The Shambolic F-35 Will Cost the Empire $1.5 Billion and That’s a Good Thing
Ed. note: What’s amusing to see are news reports on the US working to keep “F35 secrets from Russia and China.” Why would this be? Because as we’ve outlined in several posts now, the previous Deputy Prime Minister of Israel was Avigdor Lieberman. Lieberman was born to a Russian-speaking Jewish family in Kishinev, Russia under the previous Soviet Union. In addition to this, there are many Russian engineers and technicians working in Israel’s tech sector and military sector. They left for Israel when the Soviet Union collapsed. Russia and Israel have a very close relationship often misunderstood in the US. In all likelihood, Russia has accessed F35 secrets and as well as China. The Israeli firm Elbit Systems manufacturers the roughly $430,000 advanced F-35 fighter jet helmet for Lockheed Martin.
Source: Check Point Asia
The Empire probably can’t reform itself but maybe it can bankrupt itself — the heroic F-35 is sure doing its part
by William Rivers Pitt | 13 Apr 19
U.S. taxpayers are no strangers to getting saddled with monstrously expensive weapons programs at the expense of basic needs like food, shelter and education. The Pentagon paid $44 billion for 21 very fragile B-2 stealth bombers, few of which still fly in combat roles. The F-22 fighter, coming in at more than $350 million per plane, was built to combat Cold War adversaries who ceased to exist six years before the first jet rolled off the production line. The sticker price for Ronald Reagan’s harebrained “Star Wars” missile defense program stands at around $60 billion.
Alas, there always seems to be more room at the Pentagon trough. Enter the F-35 Lightning II fighter aircraft.
“Japan Air Self Defense Force Stands Up First F-35A Lightning II Fighter Squadron,” announced the April 1 headline in The Diplomat, a publication focusing on Asia-Pacific news. “Stands up” is military speak for weapons or personnel that are ready to fight. “This is a major milestone for the F-35 enterprise, as it marks the first F-35 IOC for an Indo-Pacific region customer,” said F-35 program executive director Vice Admiral Matt Winter, who went on to praise the “global nature of this program.”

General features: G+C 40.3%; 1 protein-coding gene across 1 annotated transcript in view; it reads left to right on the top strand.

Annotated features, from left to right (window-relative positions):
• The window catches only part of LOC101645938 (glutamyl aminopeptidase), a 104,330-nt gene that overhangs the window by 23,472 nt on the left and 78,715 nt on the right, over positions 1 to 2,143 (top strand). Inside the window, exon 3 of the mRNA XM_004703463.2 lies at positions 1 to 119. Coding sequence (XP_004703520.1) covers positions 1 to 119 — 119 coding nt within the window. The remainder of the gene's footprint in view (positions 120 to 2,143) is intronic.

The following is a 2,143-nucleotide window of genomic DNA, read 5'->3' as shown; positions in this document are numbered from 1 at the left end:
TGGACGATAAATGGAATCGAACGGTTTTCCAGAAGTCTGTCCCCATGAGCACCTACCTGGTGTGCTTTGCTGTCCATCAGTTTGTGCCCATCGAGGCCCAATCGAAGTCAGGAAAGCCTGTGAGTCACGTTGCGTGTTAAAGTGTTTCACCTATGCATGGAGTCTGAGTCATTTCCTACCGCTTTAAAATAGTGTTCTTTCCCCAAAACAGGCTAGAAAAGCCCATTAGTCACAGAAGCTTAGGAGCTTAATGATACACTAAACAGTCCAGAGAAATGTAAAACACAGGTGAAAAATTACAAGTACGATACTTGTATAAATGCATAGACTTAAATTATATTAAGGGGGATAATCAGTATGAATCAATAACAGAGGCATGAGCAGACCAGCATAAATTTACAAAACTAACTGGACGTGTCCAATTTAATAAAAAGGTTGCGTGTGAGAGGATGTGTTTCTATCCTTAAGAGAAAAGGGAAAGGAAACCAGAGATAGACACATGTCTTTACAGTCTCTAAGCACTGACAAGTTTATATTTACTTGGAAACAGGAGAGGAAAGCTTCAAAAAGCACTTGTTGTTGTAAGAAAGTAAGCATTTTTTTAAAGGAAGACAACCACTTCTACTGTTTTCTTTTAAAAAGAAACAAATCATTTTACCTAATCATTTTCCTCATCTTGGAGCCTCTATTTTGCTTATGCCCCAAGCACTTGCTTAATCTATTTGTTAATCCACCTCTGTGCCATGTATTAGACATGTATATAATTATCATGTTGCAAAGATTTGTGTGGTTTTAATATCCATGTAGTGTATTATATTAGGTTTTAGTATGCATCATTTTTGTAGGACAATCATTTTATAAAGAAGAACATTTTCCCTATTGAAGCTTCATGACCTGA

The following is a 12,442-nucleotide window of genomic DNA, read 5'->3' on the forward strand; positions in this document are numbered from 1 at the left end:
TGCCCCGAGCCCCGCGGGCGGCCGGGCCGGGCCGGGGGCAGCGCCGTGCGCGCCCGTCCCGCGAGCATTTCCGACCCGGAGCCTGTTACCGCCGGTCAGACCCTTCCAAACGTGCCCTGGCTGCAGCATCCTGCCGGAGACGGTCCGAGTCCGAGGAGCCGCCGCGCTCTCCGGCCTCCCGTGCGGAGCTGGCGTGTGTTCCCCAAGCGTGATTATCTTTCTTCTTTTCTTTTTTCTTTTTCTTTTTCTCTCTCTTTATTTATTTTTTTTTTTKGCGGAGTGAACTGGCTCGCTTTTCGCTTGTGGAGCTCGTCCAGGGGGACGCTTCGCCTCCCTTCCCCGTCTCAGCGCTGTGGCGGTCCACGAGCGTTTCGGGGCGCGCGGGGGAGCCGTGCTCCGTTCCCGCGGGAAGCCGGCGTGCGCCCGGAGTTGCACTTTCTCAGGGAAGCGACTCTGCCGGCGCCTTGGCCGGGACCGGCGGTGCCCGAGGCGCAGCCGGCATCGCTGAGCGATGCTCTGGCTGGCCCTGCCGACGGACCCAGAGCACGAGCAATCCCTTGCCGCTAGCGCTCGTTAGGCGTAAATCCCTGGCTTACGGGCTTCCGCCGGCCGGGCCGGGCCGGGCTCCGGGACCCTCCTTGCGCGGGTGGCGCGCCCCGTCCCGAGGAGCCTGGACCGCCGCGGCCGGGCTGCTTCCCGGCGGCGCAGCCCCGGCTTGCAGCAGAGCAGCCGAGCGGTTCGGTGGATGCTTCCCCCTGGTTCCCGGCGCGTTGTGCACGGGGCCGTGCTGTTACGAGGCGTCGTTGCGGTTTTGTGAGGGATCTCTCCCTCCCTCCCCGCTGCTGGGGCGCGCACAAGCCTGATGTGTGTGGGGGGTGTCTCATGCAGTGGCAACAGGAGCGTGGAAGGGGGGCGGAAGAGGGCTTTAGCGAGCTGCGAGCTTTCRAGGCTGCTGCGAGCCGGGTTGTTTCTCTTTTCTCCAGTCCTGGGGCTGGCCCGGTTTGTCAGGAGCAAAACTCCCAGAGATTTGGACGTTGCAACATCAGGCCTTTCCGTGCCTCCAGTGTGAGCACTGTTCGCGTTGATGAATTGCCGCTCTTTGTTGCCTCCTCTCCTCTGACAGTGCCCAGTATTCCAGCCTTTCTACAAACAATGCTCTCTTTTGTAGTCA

And then this happened, as explained by NPR 10 days after Japan’s first squadron of F-35A fighters was approved for active service: “Japan’s military has confirmed that one of its F-35A jet fighters has crashed in the Pacific Ocean during a training exercise.” As of this printing, the pilot remains missing
So it continues to go for the preposterously expensive F-35 fighter program. It began with such promise, too, as far as airborne weapons of mass destruction go. First conceived by Lockheed Martin in 1997 and built in collaboration with Northrop Grumman and BAE Systems, the F-35 first took wing in 2006. The all-purpose fighter was intended to stand as the replacement for the A-10 Warthog, F-15E Eagle, the F-16 Falcon, the AV-8B Harrier and the F/A-18 Hornet.
“The F-35 wouldn’t just be shared across the branches of the U.S. military,” wrote Popular Mechanics in July. “It was to be shared around the world. A coalition of ‘partner nations’ would not only fly and produce the aircraft but support it worldwide.” Allied nations – excuse me, customers – lined up to be a part of the bold new future represented by Lockheed Martin’s newest and stealthiest brainchild.
It did not take long for a series of fantastically pricey problems to pile up. The production plan had the planes being built before all the highly technical, often brand-new systems had been tested. When these began failing, fixing them in aircraft that had already come off the production line rapidly turned the program into a financial sinkhole.
The eight million lines of code that make up the software controlling vital elements like the aft tails, electronic warfare systems and flight control were bursting with bugs and subject to malicious hacks. The helmets were too big. The ejection seats didn’t work. The four-piece wings met with assembly difficulties and the supporting bulkheads suffered from structural fatigue. The plane itself was 2,000 pounds too heavy.
Perhaps most significantly, the F-35 was deadly — and not just for the so-called “enemy.” According to the Pentagon’s lead weapons tester in 2016, the F-35 suffered from a litany of software and structural issues that “may cause death, severe injury, or severe occupational illness,” among other problems. All in all, the tester found more than 90 different ways the aircraft would be unable to complete its missions.
Please go to Check Point Asia to read the entire article.